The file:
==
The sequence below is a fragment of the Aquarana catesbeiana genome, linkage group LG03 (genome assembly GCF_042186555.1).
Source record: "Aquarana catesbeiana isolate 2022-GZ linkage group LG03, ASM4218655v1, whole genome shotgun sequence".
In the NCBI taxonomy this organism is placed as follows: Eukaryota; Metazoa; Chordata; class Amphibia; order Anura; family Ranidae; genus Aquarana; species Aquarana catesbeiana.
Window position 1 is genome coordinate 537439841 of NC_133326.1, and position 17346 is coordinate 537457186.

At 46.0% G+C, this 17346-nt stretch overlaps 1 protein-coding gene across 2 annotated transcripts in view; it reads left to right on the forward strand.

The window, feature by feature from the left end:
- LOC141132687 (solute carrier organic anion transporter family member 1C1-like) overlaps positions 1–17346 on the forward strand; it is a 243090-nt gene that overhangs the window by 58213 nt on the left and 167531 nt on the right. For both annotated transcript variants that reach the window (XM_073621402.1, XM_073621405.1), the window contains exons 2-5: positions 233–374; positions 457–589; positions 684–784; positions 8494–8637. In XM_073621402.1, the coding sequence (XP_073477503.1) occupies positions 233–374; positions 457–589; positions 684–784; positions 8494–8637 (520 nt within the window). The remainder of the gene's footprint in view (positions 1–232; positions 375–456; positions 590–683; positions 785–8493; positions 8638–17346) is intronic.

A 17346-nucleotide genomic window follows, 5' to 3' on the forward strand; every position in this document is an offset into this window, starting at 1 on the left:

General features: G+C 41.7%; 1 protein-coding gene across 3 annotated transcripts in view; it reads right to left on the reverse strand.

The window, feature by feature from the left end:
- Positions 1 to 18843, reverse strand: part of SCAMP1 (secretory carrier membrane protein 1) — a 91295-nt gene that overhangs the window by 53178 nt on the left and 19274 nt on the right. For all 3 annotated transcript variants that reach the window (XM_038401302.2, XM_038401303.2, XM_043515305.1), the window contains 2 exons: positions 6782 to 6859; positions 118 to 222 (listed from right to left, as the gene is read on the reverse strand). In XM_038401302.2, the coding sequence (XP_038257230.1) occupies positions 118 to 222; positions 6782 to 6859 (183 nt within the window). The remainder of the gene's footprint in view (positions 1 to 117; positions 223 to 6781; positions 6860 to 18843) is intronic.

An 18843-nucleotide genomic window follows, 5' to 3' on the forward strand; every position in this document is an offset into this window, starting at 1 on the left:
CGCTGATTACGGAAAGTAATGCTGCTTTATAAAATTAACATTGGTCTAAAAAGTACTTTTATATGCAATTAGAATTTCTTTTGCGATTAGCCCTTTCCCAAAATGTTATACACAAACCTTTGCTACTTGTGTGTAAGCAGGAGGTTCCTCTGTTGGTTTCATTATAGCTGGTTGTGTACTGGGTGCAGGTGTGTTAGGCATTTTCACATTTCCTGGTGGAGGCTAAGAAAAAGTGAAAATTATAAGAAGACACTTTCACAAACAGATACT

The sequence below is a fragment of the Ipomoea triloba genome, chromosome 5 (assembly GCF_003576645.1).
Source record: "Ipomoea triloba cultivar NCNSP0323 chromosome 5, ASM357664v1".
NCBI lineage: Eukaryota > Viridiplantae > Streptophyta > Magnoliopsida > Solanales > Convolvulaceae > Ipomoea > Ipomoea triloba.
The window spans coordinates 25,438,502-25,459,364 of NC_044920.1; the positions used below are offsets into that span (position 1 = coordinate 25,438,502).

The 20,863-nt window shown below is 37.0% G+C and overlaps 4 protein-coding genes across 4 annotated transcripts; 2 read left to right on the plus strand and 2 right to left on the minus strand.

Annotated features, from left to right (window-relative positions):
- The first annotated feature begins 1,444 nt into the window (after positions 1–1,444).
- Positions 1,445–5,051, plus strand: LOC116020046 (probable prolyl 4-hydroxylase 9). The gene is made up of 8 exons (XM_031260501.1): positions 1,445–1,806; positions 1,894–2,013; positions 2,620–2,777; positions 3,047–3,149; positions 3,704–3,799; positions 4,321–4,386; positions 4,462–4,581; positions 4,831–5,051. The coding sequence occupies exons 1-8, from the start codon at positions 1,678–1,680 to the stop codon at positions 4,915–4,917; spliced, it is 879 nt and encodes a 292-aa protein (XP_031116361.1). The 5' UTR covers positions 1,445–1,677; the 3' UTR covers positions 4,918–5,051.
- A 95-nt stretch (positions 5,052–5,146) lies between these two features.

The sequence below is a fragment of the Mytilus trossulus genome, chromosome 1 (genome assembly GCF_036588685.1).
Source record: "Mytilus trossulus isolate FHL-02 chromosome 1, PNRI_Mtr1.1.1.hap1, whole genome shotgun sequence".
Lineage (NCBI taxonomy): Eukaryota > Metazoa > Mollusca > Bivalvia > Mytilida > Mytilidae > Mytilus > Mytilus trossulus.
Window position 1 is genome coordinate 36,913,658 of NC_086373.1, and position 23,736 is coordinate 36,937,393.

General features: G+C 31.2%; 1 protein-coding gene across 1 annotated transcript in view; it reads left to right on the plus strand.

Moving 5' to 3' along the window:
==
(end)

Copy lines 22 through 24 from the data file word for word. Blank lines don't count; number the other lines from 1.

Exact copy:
- A 95-nt stretch (positions 5,052–5,146) lies between these two features.

The sequence below is a fragment of the Mytilus trossulus genome, chromosome 1 (genome assembly GCF_036588685.1).
Source record: "Mytilus trossulus isolate FHL-02 chromosome 1, PNRI_Mtr1.1.1.hap1, whole genome shotgun sequence".